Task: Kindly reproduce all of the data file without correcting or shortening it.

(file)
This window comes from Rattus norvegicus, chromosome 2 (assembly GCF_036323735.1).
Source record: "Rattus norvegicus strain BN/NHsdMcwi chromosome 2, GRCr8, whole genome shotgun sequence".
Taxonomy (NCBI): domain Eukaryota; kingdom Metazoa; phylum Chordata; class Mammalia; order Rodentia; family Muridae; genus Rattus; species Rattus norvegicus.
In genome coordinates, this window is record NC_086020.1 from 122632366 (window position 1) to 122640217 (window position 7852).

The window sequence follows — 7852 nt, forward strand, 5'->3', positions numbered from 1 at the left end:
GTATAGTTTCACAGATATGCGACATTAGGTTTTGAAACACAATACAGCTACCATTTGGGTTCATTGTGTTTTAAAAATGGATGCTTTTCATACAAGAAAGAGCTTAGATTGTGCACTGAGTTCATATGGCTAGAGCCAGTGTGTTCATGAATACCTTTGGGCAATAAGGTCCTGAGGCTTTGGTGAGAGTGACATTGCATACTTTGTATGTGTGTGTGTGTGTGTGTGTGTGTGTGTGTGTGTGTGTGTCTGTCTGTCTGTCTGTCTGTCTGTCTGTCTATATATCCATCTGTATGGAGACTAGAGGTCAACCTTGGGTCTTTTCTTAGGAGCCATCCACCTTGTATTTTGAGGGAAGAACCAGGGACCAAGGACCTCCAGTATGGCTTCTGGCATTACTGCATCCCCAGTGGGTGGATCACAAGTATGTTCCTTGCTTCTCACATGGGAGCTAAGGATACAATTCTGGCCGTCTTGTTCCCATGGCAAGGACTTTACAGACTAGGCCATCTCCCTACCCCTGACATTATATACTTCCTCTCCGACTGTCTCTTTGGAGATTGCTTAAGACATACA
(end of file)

This window comes from Rattus norvegicus, chromosome 2 (assembly GCF_036323735.1).
Source record: "Rattus norvegicus strain BN/NHsdMcwi chromosome 2, GRCr8, whole genome shotgun sequence".
Taxonomy (NCBI): domain Eukaryota; kingdom Metazoa; phylum Chordata; class Mammalia; order Rodentia; family Muridae; genus Rattus; species Rattus norvegicus.
In genome coordinates, this window is record NC_086020.1 from 122632366 (window position 1) to 122640217 (window position 7852).

The window sequence follows — 7852 nt, forward strand, 5'->3', positions numbered from 1 at the left end:
GTATAGTTTCACAGATATGCGACATTAGGTTTTGAAACACAATACAGCTACCATTTGGGTTCATTGTGTTTTAAAAATGGATGCTTTTCATACAAGAAAGAGCTTAGATTGTGCACTGAGTTCATATGGCTAGAGCCAGTGTGTTCATGAATACCTTTGGGCAATAAGGTCCTGAGGCTTTGGTGAGAGTGACATTGCATACTTTGTATGTGTGTGTGTGTGTGTGTGTGTGTGTGTGTGTGTGTGTGTCTGTCTGTCTGTCTGTCTGTCTGTCTGTCTATATATCCATCTGTATGGAGACTAGAGGTCAACCTTGGGTCTTTTCTTAGGAGCCATCCACCTTGTATTTTGAGGGAAGAACCAGGGACCAAGGACCTCCAGTATGGCTTCTGGCATTACTGCATCCCCAGTGGGTGGATCACAAGTATGTTCCTTGCTTCTCACATGGGAGCTAAGGATACAATTCTGGCCGTCTTGTTCCCATGGCAAGGACTTTACAGACTAGGCCATCTCCCTACCCCTGACATTATATACTTCCTCTCCGACTGTCTCTTTGGAGATTGCTTAAGACATACA